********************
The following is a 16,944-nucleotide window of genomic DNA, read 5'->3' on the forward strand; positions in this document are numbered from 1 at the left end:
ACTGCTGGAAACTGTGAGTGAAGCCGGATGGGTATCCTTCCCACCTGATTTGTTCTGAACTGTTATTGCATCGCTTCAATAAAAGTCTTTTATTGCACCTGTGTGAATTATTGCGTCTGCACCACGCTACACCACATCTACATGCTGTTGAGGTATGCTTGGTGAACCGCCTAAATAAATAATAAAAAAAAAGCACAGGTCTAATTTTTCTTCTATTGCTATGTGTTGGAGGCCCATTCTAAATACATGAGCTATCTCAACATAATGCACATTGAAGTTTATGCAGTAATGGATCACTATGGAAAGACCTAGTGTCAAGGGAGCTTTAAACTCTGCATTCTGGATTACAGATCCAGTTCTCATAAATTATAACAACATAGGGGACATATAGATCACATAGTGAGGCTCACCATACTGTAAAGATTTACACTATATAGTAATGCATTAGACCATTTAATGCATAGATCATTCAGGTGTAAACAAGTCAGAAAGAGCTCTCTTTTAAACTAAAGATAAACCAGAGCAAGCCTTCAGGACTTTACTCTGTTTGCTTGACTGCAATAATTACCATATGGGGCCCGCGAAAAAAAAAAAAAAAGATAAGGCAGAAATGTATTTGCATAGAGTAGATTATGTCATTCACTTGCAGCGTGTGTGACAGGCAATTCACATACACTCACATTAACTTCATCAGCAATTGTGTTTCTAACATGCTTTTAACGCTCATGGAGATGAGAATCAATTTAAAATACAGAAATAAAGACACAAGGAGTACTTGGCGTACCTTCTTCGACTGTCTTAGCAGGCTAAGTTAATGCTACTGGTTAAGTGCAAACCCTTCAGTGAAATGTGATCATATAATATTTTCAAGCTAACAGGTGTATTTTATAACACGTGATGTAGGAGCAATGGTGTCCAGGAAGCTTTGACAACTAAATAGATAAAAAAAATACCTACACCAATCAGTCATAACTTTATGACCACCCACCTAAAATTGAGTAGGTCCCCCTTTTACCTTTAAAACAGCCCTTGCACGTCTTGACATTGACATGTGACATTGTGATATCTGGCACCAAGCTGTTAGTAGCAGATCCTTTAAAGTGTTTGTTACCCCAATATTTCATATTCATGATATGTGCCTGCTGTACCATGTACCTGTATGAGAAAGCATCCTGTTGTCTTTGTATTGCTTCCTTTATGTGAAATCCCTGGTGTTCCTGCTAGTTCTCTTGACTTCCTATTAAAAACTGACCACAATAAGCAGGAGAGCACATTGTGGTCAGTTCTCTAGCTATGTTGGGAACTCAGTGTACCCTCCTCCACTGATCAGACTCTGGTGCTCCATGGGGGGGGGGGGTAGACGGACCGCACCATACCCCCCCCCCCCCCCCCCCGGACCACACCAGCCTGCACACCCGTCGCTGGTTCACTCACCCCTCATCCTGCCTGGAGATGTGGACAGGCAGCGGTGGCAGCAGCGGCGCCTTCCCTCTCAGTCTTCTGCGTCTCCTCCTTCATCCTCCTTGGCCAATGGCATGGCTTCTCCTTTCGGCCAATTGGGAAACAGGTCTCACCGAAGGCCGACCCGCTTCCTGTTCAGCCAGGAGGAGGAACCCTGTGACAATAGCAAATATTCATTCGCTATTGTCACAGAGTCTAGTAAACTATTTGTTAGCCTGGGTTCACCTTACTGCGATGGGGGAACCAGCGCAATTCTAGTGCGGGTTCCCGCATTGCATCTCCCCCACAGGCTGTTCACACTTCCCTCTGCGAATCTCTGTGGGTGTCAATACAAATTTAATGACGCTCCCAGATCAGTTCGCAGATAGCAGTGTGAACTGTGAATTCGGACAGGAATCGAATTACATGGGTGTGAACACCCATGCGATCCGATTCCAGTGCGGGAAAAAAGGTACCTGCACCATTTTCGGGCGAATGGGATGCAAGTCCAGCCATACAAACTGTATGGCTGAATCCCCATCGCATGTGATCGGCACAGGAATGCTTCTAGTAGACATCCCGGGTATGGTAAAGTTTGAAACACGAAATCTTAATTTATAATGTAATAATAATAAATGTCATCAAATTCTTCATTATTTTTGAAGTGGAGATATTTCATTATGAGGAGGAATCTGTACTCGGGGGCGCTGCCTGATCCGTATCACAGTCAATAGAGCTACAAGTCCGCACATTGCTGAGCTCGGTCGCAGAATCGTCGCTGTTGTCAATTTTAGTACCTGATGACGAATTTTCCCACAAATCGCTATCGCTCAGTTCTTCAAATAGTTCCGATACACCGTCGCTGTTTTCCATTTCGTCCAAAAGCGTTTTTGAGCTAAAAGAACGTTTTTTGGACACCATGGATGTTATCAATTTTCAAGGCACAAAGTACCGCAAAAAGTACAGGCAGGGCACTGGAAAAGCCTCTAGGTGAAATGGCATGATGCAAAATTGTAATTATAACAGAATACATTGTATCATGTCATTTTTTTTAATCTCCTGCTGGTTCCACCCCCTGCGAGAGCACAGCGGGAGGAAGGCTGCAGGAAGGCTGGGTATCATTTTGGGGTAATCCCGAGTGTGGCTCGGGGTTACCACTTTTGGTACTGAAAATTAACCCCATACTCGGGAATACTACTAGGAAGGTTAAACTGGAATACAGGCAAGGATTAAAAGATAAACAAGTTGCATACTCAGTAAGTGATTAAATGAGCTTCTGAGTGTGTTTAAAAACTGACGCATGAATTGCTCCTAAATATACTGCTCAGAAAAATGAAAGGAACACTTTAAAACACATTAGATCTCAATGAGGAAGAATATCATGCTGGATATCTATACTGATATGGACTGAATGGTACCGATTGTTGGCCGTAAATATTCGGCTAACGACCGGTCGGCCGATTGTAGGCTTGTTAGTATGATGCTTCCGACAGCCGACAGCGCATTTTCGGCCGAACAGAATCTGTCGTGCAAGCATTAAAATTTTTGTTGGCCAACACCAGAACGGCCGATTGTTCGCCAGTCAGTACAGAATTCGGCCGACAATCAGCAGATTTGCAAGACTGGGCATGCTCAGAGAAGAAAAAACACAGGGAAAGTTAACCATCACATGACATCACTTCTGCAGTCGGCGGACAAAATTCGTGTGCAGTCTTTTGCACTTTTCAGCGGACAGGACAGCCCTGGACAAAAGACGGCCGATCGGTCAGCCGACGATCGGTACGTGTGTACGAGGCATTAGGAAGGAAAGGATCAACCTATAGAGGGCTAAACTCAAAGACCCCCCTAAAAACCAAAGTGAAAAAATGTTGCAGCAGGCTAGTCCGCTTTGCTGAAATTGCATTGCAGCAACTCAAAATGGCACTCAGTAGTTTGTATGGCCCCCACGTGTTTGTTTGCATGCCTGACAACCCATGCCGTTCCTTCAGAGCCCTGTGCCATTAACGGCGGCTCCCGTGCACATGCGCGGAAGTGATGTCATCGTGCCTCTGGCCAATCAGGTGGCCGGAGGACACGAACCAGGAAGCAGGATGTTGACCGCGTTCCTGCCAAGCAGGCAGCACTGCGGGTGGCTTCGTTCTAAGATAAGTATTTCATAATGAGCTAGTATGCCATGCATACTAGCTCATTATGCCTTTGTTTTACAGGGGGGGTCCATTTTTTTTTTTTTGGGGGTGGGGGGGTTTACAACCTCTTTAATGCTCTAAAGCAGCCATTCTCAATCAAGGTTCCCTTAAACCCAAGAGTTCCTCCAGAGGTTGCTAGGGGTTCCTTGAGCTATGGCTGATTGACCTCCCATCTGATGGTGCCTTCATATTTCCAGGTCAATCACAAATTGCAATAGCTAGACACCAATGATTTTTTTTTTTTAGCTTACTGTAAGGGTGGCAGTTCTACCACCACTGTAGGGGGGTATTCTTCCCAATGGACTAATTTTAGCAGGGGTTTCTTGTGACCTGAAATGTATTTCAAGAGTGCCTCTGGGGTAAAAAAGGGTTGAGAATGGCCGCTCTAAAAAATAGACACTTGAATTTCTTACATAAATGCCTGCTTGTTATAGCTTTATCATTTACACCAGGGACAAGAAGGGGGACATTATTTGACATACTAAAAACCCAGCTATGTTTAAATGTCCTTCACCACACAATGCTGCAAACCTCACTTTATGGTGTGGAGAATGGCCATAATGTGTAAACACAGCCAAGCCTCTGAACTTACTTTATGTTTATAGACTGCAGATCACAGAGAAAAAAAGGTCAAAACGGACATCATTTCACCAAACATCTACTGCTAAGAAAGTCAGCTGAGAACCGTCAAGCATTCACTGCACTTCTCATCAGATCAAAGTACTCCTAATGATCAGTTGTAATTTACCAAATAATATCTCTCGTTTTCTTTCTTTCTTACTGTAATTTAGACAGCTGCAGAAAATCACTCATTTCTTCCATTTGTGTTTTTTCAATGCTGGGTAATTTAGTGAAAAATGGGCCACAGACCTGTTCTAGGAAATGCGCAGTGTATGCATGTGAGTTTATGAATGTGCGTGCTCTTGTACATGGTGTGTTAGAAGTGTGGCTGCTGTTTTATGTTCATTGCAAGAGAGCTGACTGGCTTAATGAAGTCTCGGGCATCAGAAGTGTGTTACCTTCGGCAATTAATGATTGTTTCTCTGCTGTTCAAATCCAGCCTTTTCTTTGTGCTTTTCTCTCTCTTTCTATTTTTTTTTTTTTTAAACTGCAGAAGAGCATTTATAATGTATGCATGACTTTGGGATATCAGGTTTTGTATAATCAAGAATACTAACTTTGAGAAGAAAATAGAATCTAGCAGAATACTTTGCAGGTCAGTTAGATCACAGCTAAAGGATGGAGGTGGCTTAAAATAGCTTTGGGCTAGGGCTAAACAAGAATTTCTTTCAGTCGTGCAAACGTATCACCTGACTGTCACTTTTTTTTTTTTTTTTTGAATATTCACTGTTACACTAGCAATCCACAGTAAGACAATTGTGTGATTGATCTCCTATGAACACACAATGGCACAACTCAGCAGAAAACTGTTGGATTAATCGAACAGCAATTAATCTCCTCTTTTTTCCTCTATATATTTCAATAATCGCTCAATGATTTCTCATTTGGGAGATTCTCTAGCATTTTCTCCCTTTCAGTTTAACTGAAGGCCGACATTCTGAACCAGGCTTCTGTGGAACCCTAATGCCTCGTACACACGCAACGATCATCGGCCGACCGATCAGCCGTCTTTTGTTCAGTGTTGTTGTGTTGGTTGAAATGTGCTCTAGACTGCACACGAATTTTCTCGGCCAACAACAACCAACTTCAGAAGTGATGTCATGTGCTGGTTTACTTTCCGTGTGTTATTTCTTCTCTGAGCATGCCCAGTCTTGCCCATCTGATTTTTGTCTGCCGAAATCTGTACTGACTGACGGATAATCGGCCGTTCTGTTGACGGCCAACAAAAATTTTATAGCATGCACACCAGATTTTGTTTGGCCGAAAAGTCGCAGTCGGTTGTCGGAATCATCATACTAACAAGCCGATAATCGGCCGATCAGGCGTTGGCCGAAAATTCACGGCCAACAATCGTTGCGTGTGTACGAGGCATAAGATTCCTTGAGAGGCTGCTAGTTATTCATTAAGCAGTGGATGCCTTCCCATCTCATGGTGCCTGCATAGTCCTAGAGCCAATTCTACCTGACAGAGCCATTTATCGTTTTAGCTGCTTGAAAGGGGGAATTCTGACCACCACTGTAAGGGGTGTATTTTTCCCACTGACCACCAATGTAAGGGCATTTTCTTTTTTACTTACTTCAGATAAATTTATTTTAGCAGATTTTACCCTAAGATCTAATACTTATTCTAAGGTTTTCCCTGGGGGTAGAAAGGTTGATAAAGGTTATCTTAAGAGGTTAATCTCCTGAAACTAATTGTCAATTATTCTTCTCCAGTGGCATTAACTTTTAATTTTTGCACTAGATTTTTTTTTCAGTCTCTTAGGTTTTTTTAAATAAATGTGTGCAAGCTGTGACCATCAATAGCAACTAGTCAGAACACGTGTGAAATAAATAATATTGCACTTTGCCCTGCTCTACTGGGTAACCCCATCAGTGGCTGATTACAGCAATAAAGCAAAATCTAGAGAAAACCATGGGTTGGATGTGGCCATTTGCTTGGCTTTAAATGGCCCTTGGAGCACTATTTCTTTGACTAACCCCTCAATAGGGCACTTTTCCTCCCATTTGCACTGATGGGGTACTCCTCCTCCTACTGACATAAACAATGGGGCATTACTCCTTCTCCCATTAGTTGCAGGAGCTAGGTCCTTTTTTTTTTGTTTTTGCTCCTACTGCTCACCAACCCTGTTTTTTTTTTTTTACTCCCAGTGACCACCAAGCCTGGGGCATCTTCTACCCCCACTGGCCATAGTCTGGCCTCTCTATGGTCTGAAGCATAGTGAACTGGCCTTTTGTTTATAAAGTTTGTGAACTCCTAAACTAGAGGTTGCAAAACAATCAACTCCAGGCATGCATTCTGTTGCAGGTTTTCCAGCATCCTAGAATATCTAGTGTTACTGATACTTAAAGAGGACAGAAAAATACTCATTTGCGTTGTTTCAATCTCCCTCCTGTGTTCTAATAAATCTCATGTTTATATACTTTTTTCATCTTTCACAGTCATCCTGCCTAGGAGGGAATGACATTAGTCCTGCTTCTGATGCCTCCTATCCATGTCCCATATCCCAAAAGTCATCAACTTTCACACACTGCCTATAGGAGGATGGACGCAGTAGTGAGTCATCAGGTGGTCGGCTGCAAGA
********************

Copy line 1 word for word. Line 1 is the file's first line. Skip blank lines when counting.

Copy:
The following is a 16,944-nucleotide window of genomic DNA, read 5'->3' on the forward strand; positions in this document are numbered from 1 at the left end: